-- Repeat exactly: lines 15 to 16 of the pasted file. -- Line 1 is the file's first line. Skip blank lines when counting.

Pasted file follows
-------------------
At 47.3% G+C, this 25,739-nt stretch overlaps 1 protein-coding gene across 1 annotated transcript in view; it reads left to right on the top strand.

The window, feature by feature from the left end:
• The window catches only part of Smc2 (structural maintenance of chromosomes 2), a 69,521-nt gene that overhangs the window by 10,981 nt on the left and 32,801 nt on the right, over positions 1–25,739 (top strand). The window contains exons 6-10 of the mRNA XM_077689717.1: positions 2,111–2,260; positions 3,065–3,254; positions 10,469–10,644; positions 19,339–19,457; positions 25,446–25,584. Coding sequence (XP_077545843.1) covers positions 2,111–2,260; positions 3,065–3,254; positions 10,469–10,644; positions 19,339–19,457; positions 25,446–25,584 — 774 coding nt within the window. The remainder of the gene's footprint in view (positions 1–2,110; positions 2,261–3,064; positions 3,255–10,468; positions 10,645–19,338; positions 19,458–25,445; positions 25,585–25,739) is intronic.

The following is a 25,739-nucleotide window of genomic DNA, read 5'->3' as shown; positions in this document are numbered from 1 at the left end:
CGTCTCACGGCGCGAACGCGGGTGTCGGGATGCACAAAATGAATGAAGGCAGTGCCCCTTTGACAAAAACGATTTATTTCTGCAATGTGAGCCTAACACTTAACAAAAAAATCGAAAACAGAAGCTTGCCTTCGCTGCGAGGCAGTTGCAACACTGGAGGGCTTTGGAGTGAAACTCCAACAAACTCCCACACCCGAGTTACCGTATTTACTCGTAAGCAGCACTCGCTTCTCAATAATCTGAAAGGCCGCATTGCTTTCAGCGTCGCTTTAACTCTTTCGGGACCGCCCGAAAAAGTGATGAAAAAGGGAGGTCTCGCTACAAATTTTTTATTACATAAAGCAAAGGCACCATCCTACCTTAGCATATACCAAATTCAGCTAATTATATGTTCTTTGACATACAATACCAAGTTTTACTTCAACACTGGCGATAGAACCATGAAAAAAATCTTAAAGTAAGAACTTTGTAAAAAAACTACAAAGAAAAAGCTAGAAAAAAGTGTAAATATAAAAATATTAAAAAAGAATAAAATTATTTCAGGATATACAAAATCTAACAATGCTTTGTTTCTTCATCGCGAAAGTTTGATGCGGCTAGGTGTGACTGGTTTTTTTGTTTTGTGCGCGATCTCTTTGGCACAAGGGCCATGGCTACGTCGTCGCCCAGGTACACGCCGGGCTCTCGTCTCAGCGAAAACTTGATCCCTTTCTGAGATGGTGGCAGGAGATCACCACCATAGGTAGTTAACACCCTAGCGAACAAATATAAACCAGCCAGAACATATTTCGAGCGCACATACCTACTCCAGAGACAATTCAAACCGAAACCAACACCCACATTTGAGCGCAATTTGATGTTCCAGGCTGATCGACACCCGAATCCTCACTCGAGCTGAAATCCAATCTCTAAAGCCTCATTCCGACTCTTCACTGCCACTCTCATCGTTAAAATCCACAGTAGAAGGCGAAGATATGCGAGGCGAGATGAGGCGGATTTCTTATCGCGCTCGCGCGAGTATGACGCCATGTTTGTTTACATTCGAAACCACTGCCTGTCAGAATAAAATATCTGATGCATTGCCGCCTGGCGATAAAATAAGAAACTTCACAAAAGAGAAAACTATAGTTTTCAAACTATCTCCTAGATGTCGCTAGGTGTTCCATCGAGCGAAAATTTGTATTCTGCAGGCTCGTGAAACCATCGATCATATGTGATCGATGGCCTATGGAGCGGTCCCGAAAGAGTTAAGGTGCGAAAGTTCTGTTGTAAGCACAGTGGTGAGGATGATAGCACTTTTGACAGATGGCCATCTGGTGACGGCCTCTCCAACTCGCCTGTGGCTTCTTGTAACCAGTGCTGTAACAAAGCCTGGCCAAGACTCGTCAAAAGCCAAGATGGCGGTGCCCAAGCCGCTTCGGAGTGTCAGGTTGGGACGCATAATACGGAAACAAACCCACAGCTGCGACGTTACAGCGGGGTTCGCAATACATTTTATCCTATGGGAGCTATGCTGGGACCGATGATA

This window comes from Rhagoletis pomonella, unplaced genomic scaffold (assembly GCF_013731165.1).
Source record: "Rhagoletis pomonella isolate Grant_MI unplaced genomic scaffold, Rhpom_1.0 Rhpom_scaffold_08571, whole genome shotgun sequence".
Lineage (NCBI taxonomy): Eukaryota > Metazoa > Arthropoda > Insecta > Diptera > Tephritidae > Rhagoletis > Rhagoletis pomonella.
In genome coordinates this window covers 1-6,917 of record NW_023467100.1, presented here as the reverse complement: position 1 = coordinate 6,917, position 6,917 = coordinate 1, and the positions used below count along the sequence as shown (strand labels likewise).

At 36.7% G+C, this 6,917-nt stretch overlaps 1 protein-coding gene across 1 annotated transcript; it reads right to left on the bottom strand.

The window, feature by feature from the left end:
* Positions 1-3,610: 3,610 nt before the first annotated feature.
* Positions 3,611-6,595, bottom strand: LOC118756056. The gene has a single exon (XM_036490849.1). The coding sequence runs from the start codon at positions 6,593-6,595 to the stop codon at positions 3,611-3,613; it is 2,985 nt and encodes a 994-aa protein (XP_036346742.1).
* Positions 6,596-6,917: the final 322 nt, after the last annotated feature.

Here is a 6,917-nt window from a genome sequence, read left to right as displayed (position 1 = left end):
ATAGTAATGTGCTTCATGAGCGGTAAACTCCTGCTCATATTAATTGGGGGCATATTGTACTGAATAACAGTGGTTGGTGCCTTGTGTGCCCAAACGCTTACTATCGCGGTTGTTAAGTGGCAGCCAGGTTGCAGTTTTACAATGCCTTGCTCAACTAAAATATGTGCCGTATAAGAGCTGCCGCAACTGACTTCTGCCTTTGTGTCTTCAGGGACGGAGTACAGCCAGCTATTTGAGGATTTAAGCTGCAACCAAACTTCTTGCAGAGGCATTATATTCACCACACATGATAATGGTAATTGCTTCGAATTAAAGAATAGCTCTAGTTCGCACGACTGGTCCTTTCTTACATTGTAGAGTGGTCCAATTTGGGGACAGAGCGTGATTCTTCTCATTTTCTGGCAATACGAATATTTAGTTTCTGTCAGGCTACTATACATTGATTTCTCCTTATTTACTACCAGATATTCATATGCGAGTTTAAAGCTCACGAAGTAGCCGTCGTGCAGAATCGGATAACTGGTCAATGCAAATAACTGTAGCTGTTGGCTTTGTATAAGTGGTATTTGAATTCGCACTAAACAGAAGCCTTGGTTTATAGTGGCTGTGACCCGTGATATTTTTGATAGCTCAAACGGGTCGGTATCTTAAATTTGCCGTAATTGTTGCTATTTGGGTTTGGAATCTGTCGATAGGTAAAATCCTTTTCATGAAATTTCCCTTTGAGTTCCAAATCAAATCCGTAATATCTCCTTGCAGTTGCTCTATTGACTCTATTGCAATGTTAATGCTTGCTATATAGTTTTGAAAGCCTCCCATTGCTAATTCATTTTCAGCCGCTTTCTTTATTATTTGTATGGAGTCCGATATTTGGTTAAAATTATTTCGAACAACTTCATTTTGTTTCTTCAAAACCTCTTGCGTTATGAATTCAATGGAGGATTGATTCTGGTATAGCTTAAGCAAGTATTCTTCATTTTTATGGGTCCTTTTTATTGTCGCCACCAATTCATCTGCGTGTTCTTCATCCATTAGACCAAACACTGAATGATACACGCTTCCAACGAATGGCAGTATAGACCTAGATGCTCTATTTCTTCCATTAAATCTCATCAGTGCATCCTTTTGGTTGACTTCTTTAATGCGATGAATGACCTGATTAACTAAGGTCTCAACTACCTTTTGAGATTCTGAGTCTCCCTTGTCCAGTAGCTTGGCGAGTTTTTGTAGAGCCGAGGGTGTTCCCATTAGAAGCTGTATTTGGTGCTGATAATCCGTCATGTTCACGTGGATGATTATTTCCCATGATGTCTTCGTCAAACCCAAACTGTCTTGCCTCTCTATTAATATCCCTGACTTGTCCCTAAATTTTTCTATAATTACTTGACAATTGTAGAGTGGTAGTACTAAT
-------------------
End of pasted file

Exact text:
Here is a 6,917-nt window from a genome sequence, read left to right as displayed (position 1 = left end):
ATAGTAATGTGCTTCATGAGCGGTAAACTCCTGCTCATATTAATTGGGGGCATATTGTACTGAATAACAGTGGTTGGTGCCTTGTGTGCCCAAACGCTTACTATCGCGGTTGTTAAGTGGCAGCCAGGTTGCAGTTTTACAATGCCTTGCTCAACTAAAATATGTGCCGTATAAGAGCTGCCGCAACTGACTTCTGCCTTTGTGTCTTCAGGGACGGAGTACAGCCAGCTATTTGAGGATTTAAGCTGCAACCAAACTTCTTGCAGAGGCATTATATTCACCACACATGATAATGGTAATTGCTTCGAATTAAAGAATAGCTCTAGTTCGCACGACTGGTCCTTTCTTACATTGTAGAGTGGTCCAATTTGGGGACAGAGCGTGATTCTTCTCATTTTCTGGCAATACGAATATTTAGTTTCTGTCAGGCTACTATACATTGATTTCTCCTTATTTACTACCAGATATTCATATGCGAGTTTAAAGCTCACGAAGTAGCCGTCGTGCAGAATCGGATAACTGGTCAATGCAAATAACTGTAGCTGTTGGCTTTGTATAAGTGGTATTTGAATTCGCACTAAACAGAAGCCTTGGTTTATAGTGGCTGTGACCCGTGATATTTTTGATAGCTCAAACGGGTCGGTATCTTAAATTTGCCGTAATTGTTGCTATTTGGGTTTGGAATCTGTCGATAGGTAAAATCCTTTTCATGAAATTTCCCTTTGAGTTCCAAATCAAATCCGTAATATCTCCTTGCAGTTGCTCTATTGACTCTATTGCAATGTTAATGCTTGCTATATAGTTTTGAAAGCCTCCCATTGCTAATTCATTTTCAGCCGCTTTCTTTATTATTTGTATGGAGTCCGATATTTGGTTAAAATTATTTCGAACAACTTCATTTTGTTTCTTCAAAACCTCTTGCGTTATGAATTCAATGGAGGATTGATTCTGGTATAGCTTAAGCAAGTATTCTTCATTTTTATGGGTCCTTTTTATTGTCGCCACCAATTCATCTGCGTGTTCTTCATCCATTAGACCAAACACTGAATGATACACGCTTCCAACGAATGGCAGTATAGACCTAGATGCTCTATTTCTTCCATTAAATCTCATCAGTGCATCCTTTTGGTTGACTTCTTTAATGCGATGAATGACCTGATTAACTAAGGTCTCAACTACCTTTTGAGATTCTGAGTCTCCCTTGTCCAGTAGCTTGGCGAGTTTTTGTAGAGCCGAGGGTGTTCCCATTAGAAGCTGTATTTGGTGCTGATAATCCGTCATGTTCACGTGGATGATTATTTCCCATGATGTCTTCGTCAAACCCAAACTGTCTTGCCTCTCTATTAATATCCCTGACTTGTCCCTAAATTTTTCTATAATTACTTGACAATTGTAGAGTGGTAGTACTAAT